What the fuck, America

The preliminary election results are in; Trump leads Clinton, 288-215.

You only need 270 to win.

What the fuck. 

Now, get this. I hate how underhandedly the DNC orchestrated her into being the Democratic nominee. I hate that Bernie was recognized by my generation as being the one guy with an ounce of integrity, the one fit to represent the Democrats in a bid for the White House. I hate that after he was cheated out of his chance, my next best hope, Gary Johnson, didn’t know what Aleppo was, let alone where, let alone the crisis that has been happening over the past few years.

I hate that Trump is the best we thought we could do tonight. I hate that as the rest of the free world moves toward gender and racial equality, my country just decided to take 15 steps back and remind me, yet again, that I am second class citizen and my body is not my own.

I hate that we, as a nation, failed to draw the parallels between a narcissistic demagogue and a fascist leader who promulgated the same fucking rhetoric in the 1930s.

I hate that I have to go in tomorrow and face down the living embodiments of all the ideals which have held me down and told me I wasn’t good enough or reminded me how my gender made me soft, emotional, incapable of doing the work I do. I hate that if I ask for space or respect or just to be left the fuck alone, they will either fault my generation or my sex; nevermind that this election was intensely personal to me.

Nevermind that I am a woman; how about my grandparents who were immigrants?

Or both of my grandfathers, who served in the Army and the Air Force? Or me, who still serves?

How about the man that raised me, who is Mexican?

How about my nephew, who is half-black?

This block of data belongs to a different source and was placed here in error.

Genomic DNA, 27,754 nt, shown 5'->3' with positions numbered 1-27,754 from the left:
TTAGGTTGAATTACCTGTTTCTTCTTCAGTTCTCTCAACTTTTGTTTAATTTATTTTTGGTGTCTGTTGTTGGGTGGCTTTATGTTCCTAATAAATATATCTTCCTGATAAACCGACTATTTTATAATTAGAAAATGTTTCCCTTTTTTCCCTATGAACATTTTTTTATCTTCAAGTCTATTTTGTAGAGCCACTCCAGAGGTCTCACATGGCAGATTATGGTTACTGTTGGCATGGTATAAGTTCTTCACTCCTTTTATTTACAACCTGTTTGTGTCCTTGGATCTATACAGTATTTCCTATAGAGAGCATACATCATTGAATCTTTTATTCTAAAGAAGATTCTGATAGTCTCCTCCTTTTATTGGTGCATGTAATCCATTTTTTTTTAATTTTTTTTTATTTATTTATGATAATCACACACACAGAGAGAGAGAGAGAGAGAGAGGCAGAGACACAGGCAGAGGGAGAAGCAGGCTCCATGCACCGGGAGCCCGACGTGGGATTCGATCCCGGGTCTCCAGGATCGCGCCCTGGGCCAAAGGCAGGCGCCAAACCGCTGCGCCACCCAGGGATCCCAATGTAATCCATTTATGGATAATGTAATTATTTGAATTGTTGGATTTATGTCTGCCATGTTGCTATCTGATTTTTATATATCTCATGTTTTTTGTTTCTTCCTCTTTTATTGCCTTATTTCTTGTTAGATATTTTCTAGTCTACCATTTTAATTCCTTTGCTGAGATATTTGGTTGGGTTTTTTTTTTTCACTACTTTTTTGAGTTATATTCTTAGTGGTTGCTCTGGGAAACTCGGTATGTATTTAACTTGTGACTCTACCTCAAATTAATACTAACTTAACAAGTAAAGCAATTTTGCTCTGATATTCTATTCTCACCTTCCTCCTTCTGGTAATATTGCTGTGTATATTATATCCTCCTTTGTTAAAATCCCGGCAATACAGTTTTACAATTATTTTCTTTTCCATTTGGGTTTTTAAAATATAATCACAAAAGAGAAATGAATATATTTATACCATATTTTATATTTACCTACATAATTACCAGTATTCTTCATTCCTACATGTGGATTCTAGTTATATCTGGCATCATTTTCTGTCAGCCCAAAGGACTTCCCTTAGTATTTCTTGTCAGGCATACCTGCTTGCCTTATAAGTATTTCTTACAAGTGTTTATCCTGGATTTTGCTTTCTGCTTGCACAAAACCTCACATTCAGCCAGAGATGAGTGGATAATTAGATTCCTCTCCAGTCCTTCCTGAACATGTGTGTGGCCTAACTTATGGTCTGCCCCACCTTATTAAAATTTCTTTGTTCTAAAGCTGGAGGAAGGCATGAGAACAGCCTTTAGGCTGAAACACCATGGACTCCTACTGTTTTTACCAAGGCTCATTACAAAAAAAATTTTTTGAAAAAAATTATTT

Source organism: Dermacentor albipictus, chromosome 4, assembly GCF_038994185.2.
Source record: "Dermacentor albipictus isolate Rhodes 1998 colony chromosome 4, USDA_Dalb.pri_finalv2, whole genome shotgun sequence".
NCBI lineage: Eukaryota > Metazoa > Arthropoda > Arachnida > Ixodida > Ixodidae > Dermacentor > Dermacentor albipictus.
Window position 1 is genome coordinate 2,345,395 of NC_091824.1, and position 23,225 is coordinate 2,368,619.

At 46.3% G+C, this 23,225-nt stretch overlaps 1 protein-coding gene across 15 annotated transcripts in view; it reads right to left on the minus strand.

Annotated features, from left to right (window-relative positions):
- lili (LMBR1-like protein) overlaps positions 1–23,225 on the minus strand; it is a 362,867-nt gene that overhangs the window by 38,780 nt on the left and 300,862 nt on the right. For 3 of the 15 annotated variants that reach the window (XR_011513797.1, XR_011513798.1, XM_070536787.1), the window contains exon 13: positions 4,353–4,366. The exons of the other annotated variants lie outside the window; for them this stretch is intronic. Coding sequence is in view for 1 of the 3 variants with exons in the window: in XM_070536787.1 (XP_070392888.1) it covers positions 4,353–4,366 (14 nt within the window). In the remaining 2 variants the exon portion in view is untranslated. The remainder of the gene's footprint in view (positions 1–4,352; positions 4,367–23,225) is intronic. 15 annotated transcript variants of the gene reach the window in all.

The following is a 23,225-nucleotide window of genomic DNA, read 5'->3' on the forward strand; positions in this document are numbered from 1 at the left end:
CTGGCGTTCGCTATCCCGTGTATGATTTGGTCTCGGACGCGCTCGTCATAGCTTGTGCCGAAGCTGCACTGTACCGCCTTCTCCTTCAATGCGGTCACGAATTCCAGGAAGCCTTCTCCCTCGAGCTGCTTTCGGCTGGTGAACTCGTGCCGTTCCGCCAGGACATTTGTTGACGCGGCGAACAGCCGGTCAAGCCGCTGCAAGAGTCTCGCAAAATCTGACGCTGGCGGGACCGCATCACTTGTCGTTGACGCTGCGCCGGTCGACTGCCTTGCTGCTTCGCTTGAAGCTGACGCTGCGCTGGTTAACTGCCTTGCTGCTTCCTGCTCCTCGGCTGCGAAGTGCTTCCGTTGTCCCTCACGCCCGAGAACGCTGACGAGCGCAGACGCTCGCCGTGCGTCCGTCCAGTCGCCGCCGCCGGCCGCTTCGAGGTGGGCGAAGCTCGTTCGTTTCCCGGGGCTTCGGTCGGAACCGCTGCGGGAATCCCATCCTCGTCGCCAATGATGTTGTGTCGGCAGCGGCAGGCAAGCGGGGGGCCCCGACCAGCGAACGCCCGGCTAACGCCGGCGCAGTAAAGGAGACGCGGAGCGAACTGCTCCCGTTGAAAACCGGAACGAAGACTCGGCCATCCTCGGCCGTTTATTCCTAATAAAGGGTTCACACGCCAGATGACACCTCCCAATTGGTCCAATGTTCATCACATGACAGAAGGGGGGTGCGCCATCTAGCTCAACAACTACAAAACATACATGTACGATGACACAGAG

Or that I’m a quarter filipino?

Or that I have two daughters, one of whom is already being ogled by disgusting old men? SHE’S FUCKING EIGHT.

Why? How could you do this, America? How could you elect a misogynist, a racist, an ignorant, classless, philandering, lying, failure of a man as our Commander-in-Chief? Even with the mirror to your nose you don’t see how ugly you are.

Maybe he is you. But he isn’t me. He will never represent me.

 

Last of the Last

Sleep did not come easy last night. I don’t know why I thought it would. After a two mile run-walk with a friend, I went home to a lonely house that still needed to be packed. I tackled the girls room, throwing old clothes into a donation pile, and gathering the other pieces I thought they’d want in Virginia. In my son’s room, I gathered up his recently purchased bedding and tossed into one of my standard giant moving bins. I swore when we moved into this house that we weren’t moving again and I’d thought to get rid of the things. Procrastination is sometimes a blessing. Continue reading

Praying for Us All

The cold lately has had a way of pulling from me the most apathetic of moods. The past two years I’ve noticed a listlessness, a disinterest in almost everything. It’s as if the moment the first frost strikes, a switch has been flipped and the light I strive to keep on is temporarily broken – until spring springs again.